Autumn (Harud) by Aamir Bashir

After acting in a string of Bollywood movies, Aamir Bashir has turned to directing to realise his dream to make a realistic film about Kashmir. Using real people as actors, ‘Autumn’ (Harud) tells the story of loss, survival and everyday living in the war torn province of South Asia.

"I made the film and the film made me"

The independent film ‘Harud’ known as “Autumn” is the debut film made by Aamir Bashir, the director of the film.

Bashir was born and raised in Kashmir and is the son of the retired Chief Justice of Jammu High Court. He is a graduate of St. Stephen’s College University of Delhi. Although Bashir has a degree in History then Law, his heart has always been in film.

Prior to directing, Bashir has acted in a number of Bollywood films. He made his film debut in the 2003 film Armaan. He has starred in other films including the major hit film Peepli Live (2010) playing Vivek, Raat Gayi Baat Gayi (2009) as Prasad, A Wednesday (2008) as Police Inspector Jai Pratap Singh, The Great Indian Butterfly (2007) playing Krish and Pyaar Ke Side Effects (2006) as Kapil Sharma.

Aamir decided to move into directing when the concept for Autumn (Harud) came about in 2003. The screenplay for the film took about four years and the shoot for it took only about 31 days in 2009.

Choosing the cast was an important aspect of the film. Bashir wanted people from Kashmir to play the roles and not known actors from India. This would add the ‘realism’ he wanted for the atmosphere of the film. He says:

“I always from the beginning wanted local actors. Actually they are not actors but first time amateurs who were facing the camera for the first time.”

He adds: “The way I wanted to make the film was not performance orientated. So, I want not after actors to give me a performance.”

The cast Bashir selected consists of four main characters in the film. Reza Naji who plays ‘Yusuf,’ Shanawaz Bhat as ‘Rafiq,’ Shamim Basharat as ‘Fatima’ and Salma Ashai as “Shaheen.”

Reza Naji was born in Tabriz in 1942 and began his artistic career when he was twenty. His breakthrough role was in “Children of Heaven” directed by the renowned film-maker Majid Majidi. In 2008 he won the Silver Bear at the Berlin film festival for his performance in the film “Song of Sparrows.”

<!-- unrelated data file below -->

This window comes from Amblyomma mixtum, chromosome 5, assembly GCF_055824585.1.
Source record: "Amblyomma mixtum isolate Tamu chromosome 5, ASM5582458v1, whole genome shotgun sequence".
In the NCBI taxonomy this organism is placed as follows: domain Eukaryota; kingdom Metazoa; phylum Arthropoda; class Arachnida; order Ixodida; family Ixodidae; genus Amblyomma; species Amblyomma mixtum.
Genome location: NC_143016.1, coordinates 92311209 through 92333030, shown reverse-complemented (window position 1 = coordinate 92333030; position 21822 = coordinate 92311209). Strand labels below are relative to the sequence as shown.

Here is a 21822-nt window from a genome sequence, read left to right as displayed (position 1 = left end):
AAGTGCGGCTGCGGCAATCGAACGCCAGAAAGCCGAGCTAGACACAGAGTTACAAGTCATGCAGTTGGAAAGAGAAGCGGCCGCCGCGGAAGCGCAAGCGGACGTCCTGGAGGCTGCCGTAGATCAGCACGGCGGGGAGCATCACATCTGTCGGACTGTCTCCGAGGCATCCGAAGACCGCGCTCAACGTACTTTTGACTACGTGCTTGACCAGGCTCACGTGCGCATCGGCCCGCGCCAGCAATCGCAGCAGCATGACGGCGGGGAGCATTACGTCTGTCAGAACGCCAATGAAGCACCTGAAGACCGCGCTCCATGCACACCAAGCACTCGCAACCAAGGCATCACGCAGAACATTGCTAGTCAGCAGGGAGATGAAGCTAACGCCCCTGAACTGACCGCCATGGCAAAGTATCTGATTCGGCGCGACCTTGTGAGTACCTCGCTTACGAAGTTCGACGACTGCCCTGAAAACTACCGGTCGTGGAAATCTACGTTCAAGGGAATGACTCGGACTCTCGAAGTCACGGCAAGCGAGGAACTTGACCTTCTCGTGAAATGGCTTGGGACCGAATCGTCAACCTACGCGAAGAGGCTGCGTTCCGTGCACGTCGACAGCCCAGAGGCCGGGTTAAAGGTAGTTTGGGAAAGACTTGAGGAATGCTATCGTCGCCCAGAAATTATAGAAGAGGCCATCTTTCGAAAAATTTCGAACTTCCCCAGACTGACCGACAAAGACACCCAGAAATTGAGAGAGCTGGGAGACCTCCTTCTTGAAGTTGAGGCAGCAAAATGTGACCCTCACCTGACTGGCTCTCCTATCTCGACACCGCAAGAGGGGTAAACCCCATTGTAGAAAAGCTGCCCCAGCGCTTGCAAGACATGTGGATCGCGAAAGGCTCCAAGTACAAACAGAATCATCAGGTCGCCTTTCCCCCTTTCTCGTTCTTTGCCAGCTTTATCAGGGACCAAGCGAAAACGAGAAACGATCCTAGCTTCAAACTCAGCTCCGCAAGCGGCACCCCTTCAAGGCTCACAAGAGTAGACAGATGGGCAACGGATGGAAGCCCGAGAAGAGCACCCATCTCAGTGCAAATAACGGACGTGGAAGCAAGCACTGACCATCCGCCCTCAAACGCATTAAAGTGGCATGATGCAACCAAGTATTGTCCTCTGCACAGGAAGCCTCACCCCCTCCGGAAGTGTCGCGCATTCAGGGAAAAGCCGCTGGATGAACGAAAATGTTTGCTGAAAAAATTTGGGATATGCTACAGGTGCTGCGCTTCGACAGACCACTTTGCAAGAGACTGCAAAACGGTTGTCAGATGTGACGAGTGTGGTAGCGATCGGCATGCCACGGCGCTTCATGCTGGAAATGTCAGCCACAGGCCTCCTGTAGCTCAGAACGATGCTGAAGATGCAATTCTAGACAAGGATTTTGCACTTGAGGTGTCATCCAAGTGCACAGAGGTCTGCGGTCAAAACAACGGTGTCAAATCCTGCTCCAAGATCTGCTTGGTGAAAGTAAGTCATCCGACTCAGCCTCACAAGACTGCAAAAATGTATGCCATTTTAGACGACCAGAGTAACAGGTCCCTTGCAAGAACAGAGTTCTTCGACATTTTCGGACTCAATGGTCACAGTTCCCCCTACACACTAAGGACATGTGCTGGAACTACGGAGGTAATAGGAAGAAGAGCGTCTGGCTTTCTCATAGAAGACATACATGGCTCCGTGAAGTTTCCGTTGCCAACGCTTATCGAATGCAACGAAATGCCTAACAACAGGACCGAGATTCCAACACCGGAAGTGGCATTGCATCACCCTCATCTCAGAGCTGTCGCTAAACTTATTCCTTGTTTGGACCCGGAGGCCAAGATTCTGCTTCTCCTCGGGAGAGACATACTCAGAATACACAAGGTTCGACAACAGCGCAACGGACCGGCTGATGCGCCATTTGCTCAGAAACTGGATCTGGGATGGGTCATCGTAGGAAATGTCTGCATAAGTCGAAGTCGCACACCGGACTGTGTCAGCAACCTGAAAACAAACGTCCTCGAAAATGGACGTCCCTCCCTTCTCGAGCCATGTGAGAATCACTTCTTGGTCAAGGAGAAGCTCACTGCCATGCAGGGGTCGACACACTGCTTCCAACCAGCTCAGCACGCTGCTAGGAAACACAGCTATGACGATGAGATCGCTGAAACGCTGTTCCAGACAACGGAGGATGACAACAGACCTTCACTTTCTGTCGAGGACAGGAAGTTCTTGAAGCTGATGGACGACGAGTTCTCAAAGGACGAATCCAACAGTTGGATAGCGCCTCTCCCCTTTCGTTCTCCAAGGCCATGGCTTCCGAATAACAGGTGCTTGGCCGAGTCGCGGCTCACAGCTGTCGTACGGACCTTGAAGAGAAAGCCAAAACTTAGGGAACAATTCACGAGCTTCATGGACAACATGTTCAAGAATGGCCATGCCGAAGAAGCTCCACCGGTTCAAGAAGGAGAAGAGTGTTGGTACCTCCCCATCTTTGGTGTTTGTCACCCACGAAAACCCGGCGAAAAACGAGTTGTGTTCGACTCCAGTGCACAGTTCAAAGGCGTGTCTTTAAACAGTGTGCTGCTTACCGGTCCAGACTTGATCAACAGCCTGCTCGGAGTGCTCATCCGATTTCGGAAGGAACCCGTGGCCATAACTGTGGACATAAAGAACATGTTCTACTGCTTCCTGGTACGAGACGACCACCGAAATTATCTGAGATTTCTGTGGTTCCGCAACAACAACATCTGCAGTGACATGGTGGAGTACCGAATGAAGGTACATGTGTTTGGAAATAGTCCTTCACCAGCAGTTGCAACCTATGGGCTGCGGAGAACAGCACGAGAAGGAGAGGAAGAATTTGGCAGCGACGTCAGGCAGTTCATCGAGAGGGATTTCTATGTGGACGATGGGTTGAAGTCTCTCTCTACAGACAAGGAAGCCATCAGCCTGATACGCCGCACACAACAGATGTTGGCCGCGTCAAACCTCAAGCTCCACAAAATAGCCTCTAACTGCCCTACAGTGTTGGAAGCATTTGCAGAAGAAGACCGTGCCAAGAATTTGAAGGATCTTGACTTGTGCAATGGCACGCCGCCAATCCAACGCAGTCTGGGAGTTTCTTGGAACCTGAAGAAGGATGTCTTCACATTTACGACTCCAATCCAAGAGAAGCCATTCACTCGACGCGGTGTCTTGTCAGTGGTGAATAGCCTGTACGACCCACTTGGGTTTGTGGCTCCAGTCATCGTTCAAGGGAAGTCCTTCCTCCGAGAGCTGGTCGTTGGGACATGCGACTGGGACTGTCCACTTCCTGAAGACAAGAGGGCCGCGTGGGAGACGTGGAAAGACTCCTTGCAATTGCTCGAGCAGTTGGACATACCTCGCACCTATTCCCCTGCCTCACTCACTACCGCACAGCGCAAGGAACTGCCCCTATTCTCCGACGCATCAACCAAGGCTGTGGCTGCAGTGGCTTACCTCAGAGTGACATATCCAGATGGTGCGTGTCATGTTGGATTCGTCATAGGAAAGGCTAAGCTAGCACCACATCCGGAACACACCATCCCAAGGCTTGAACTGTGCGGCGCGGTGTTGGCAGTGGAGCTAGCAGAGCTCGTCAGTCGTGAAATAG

The story set in the struggles of Kasmir and revolves around Rafiq and his family who find it hard to come to terms with the loss of his older brother Tauqir. As a tourist photographer, Tauqir disappears. He is one of the thousands of young men who have disappeared, since the onset of the militant insurgency in Kashmir. After an unsuccessful attempt to cross the border into Pakistan, to become a militant, Rafiq returns home to an aimless existence. Until one day when he accidentally finds his brother’s old camera.

We met up with Aamir Bashir for an exclusive interview about his film and his career both as an actor and director. Find out what he told us in the video interview below.


One of the symbols in the film are those of the phone. In one scene the camera focuses on a queue of people waiting to phone home. Aamir Bashir says: “Mobile phones were introduced in Kashmir in 2003. Seven years after they were introduced in India.” Indicating that those people that didn’t have a mobile phone had to wait so long to use the ordinary phones. He says: “I saw this desperation for people to acquire this gadget.” Because the importance of mobile phones were seen as important as a bullet proof jackets to many.

In the film, Rafiq starts capturing photos and experiments his photography elsewhere around his area. He photographs the river. As he does, passing security officers see him using his camera. Aamir Bashir says: “filming and photography in Kashmir was highly restricted in many areas because of the strict laws and politics.” So, the story depicts the sensitivity associated with Rafiq and his camera.

“No one trusted anyone in Kashmir,” says Aamir Bashir. Implying that it is very difficult for any one to be close to anyone unless you really know them well enough to be trusted in any manner. Authorities are the most untrustworthy and hardest to please in a war-zone place like Kashmir.

Bashir says that the film “Autumn” was a great inspiration to him, “I made the film and the film made me,” he says. He realised his dream to make a real life docu-film about Kashmir with ‘Autumn’ showing the harsh realities faced by ordinary people in their daily lives.

Aamir’s film, “Harud” conveys a variety of emotions. It is a must-see film with a vested interest in making you experience life in today’s Kashmir.

Smriti is a qualified Journalist with an optimistic take on life, enjoying sports and reading in her spare time. She has a passion for arts, culture, bollywood movies and dancing - where she uses her artistic flair. Her moto is "variety is spice of life."